PITCHING SHOULD TOP THE LIST
The Red Sox already have signaled they are not likely to get into the high end of the free-agent market for starting pitching, which means they are unlikely to engage in the bidding for Zack Greinke, the No. 1 option available, or Anibal Sanchez, a former Red Sox prospect who probably will command a lucrative multiyear deal despite his history of shoulder trouble.
Nevertheless, the Red Sox need to prioritize adding an arm to the starting staff.
With new manager John Farrell insisting the team already has the makings of a strong rotation with Jon Lester, Clay Buchholz and Felix Doubront, plus John Lackey returning from a year's absence, the Red Sox's approach more likely will center on a veteran pitcher with a good track record who can be had for short years, either because of age or health concerns.
The team already had expressed an interest in Dan Haren, engaging the Angels in trade talks last week before L.A. decided not to exercise his contract option, making him a free agent. Haren's back problems are a red flag, his stuff is probably a tick less than it was in his prime, and he may have a preference to stay on the West Coast (San Diego?).
But he's just 32, finished last season on the upswing (3.31 ERA in six September starts, .697 opponents' OPS, 31 strikeouts and five walks in just 35 1/3 innings), and when he's healthy, still has the stuff to be a dominant pitcher. If Haren can be had for a year or two, he'd be a great investment.
Alternative? Hiroki Kuroda is 38, but he performed at a high level last season for the Yankees, who are expected to retain his services. Still, the Red Sox could make their own rotation better while weakening their chief rivals' by signing Kuroda.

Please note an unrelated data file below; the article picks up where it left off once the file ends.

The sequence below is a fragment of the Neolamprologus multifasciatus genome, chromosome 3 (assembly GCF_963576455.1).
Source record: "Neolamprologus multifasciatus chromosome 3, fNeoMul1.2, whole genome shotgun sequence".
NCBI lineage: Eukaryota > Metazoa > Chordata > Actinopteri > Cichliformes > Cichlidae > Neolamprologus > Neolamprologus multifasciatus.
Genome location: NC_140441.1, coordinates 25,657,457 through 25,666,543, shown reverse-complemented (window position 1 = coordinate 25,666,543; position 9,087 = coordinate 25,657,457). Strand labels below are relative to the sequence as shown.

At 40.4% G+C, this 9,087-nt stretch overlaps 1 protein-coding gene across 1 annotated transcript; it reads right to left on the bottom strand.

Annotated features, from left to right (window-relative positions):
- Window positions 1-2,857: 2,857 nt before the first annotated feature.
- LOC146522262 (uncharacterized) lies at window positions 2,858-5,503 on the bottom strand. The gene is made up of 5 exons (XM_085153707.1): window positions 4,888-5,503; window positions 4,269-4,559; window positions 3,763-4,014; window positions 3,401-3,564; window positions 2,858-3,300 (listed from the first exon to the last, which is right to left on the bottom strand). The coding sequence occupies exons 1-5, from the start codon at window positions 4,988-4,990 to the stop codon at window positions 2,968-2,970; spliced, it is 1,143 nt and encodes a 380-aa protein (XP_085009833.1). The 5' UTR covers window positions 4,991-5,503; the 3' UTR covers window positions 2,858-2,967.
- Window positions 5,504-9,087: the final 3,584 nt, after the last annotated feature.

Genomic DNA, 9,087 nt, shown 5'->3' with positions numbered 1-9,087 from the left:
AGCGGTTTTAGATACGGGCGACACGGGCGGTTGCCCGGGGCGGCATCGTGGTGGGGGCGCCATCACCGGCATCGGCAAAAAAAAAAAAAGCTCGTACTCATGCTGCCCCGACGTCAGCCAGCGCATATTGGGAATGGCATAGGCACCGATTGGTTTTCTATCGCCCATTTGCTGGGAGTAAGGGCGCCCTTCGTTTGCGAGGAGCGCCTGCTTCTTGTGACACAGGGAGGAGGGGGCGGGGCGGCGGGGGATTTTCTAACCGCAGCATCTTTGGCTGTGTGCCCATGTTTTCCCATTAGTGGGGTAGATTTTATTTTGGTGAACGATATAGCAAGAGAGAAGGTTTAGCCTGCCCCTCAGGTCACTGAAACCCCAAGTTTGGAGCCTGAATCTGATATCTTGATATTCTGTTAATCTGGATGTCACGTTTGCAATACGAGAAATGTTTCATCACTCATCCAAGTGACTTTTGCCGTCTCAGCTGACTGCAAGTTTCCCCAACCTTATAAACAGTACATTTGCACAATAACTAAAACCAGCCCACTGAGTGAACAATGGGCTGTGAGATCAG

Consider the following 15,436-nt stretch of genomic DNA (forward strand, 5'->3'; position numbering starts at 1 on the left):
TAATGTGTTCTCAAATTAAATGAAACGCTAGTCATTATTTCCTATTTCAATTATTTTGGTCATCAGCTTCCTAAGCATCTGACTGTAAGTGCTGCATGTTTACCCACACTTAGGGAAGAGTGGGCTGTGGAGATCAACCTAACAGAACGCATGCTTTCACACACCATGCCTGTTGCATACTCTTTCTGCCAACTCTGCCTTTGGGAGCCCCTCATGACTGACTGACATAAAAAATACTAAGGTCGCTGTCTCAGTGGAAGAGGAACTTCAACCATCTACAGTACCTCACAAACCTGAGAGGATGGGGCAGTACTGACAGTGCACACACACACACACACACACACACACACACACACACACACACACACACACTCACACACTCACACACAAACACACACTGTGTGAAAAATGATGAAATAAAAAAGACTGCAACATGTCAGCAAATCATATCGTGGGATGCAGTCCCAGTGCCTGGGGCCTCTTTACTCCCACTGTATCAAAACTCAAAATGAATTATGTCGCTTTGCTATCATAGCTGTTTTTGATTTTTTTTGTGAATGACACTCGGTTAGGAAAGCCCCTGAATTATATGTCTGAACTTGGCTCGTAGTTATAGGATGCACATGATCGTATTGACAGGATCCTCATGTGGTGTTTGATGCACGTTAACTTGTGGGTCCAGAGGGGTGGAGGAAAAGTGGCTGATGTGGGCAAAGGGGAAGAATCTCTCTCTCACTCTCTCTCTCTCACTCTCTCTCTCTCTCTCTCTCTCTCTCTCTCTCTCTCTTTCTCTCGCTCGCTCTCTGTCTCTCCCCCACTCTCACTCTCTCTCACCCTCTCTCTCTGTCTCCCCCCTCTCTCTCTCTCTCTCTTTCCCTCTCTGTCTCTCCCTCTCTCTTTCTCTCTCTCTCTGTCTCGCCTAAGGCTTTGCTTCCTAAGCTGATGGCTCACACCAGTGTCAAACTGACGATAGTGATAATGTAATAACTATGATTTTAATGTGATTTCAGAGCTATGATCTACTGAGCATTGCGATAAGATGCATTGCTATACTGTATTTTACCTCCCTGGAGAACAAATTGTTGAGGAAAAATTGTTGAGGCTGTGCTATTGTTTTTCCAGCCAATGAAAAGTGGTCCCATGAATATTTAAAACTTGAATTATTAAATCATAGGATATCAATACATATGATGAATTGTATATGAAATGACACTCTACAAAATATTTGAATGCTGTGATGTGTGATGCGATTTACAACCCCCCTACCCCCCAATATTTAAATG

HUNTER MAKES THE MOST SENSE
Filling the corner outfield positions should be the top priority of Red Sox GM Ben Cherington.
He will be focusing on both the trade and free-agent markets to upgrade left field and right field, and Cherington should start by signing veteran outfielder Torii Hunter to a short-term deal that will work for both sides.
There are a few reasons why Hunter would be a perfect fit in Boston. Sure, he's 37 years old, but the eight-time Gold Glove winner has shown no signs of slowing down. In fact, he posted a career-high .313 average with 16 homers and 92 RBIs in 140 games this season with the Angels.
If Cherington believes the future of the outfield in Boston will be occupied with homegrown talent such as Ryan Kalish, along with prospects Jackie Bradley Jr. and Bryce Brentz, now would be the time to bring in a veteran presence such as Hunter to do the job until those younger players are ready.
Hunter is known for his leadership, and his presence in the clubhouse would be a bonus. Plus, he's Will Middlebrooks' workout partner and a close friend of David Ortiz. The veteran DH has made it no secret he would like to play with Hunter again (the two were teammates in Minnesota).
Defensively, Hunter has spent the majority of his 16-year career in center field, but he's also played right and definitely could get the job done in Fenway's tough right field. The Red Sox attempted a similar veteran signing in 2010 with Mike Cameron, but he was hampered by injuries and was ineffective.
Hunter, however, is healthy and would be a reliable acquisition for the Red Sox moving forward, especially if the club does not re-sign outfielder Cody Ross, who is looking for a three-year contract.